Saturday 26 May 2018

Hillsborough inquest jury to deliver its verdict today

David Duckenfield: police chief
David Duckenfield: police chief

Tom Morgan in London

The jury in the Hillsborough inquests has reached a decision on whether or not the 96 fans were unlawfully killed at Britain's worst sporting disaster - and will deliver its conclusions today. The decisions will be given from 11am.

This comes after coroner Sir John Goldring explained to the jury of six women and three men that he could accept a majority decision of 7-2 or 8-1 on the question if they could not all agree.

The jury forewoman had previously indicated to the court in Warrington that unanimous decisions had already been made on every other question.

Addressing the jury yesterday, Mr Goldring said: "It is so that those families who could not be here all the time can come.


"So it will be tomorrow that I will ask you formally to return your findings in relation to the general and individual questionnaires."

The jury has been told to answer a general questionnaire of 14 questions, as well as record the time and cause of death for each of the Liverpool fans who died in the disaster on April 15, 1989.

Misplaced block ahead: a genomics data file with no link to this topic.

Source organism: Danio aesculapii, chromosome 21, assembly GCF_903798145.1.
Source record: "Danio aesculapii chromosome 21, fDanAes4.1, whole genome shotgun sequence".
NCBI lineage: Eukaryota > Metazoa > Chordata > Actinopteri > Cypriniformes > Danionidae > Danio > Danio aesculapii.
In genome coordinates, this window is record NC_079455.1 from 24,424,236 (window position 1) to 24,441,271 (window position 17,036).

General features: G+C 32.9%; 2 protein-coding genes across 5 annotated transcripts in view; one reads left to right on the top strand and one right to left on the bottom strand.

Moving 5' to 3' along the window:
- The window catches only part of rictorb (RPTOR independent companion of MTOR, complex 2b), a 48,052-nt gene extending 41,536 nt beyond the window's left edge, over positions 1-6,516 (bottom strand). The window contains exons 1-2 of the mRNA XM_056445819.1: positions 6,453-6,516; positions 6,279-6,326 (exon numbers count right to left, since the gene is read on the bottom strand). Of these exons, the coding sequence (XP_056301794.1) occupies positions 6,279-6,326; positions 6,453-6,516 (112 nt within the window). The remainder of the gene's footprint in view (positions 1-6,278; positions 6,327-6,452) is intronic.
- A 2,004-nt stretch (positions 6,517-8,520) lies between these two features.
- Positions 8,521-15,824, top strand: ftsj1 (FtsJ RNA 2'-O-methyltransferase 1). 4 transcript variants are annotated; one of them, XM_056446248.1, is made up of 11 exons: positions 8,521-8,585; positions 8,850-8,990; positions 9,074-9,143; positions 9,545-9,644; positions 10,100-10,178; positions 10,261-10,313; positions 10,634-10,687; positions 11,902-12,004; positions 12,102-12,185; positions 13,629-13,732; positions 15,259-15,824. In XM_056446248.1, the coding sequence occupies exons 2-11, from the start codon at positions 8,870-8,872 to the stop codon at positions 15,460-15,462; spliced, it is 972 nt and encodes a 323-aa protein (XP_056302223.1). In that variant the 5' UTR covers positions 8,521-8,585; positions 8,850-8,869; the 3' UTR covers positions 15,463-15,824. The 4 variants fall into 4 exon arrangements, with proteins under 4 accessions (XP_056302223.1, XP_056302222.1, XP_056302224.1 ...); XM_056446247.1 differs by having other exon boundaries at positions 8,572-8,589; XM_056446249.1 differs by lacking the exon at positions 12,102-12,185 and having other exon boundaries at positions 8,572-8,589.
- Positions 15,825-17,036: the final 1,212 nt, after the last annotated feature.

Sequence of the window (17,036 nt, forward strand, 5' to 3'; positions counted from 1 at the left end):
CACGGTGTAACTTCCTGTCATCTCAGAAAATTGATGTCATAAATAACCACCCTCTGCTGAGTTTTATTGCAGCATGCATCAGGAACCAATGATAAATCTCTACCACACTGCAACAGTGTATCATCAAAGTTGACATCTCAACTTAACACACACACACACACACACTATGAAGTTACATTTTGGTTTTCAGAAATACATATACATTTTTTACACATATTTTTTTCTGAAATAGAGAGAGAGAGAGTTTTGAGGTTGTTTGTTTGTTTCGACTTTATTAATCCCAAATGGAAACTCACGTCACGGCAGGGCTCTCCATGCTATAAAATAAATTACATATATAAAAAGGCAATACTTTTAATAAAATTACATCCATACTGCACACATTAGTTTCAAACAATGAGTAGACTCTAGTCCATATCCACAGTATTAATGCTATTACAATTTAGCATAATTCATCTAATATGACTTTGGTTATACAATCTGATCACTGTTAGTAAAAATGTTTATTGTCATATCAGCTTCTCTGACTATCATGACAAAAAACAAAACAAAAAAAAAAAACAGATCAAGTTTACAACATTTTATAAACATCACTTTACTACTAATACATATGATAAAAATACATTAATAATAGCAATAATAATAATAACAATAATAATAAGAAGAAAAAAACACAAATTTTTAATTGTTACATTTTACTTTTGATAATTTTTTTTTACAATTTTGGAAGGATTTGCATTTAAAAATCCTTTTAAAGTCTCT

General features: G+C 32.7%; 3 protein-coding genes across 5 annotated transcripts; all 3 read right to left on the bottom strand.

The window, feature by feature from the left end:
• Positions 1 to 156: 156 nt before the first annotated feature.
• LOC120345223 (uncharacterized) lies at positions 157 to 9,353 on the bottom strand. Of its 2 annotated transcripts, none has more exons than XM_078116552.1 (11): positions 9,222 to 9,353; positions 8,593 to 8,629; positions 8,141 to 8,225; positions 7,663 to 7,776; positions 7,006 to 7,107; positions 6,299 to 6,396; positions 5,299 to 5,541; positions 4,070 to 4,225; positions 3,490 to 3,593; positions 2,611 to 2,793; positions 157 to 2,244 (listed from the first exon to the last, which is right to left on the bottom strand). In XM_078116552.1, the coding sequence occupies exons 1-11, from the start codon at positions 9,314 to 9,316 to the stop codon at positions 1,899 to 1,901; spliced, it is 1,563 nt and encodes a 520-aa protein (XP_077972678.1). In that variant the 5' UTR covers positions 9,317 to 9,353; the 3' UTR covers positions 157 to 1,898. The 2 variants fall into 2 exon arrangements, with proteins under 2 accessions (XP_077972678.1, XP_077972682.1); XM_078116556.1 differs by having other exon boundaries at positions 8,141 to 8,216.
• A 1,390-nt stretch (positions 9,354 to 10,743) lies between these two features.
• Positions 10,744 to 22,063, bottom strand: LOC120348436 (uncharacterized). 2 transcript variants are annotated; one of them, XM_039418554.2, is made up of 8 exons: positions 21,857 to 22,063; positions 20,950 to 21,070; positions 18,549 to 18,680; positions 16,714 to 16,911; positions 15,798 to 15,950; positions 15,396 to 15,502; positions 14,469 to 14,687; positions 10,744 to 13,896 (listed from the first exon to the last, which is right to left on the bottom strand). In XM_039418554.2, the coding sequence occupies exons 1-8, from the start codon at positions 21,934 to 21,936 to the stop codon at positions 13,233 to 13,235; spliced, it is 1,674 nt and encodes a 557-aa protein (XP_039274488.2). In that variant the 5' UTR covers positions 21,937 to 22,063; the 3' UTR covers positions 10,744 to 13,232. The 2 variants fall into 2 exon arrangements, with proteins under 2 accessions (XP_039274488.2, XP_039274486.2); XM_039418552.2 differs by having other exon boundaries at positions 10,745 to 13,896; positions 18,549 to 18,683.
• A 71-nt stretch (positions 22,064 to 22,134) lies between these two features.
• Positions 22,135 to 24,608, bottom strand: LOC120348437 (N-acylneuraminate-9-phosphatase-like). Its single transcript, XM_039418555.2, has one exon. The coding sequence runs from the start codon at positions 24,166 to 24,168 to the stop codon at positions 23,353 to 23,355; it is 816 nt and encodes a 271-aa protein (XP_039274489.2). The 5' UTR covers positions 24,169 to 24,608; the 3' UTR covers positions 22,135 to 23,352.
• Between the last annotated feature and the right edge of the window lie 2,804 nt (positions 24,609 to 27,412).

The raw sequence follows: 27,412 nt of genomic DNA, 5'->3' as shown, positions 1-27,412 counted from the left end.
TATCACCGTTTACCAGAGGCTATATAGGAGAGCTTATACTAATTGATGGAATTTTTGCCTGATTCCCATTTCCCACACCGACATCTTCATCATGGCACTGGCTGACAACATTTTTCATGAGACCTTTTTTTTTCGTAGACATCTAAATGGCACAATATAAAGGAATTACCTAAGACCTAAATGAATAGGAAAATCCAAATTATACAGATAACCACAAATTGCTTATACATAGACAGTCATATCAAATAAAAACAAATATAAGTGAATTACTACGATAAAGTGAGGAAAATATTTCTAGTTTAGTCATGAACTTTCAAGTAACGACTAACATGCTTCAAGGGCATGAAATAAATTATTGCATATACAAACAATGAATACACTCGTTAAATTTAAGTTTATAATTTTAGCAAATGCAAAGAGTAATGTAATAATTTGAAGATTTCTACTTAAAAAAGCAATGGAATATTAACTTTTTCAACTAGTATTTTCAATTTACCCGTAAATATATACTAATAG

These include questions about the police planning before the game, stadium safety, events on the day, the emergency services response and a question about whether the fans were unlawfully killed.

Last Wednesday, the jury indicated to the court in Warrington that unanimous decisions had already been made on every question apart from question six, which asks: "Are you satisfied, so that you are sure, that those who died in the disaster were unlawfully killed?"

The hearings have been ongoing for more than two years, with the jury having heard months of evidence from more than 800 witnesses.

Before they were sent out on April 6 to start their deliberations, jurors were told they could only answer "yes" to Question 6 if they were sure that match commander Chief Superintendent David Duckenfield owed a duty of care to those who died in the disaster and that he was in breach of that duty of care.

Thirdly, they would need to be satisfied that his breach of duty caused the deaths and, fourthly, that it amounted to "gross negligence". (© Daily Telegraph, London)

Irish Independent

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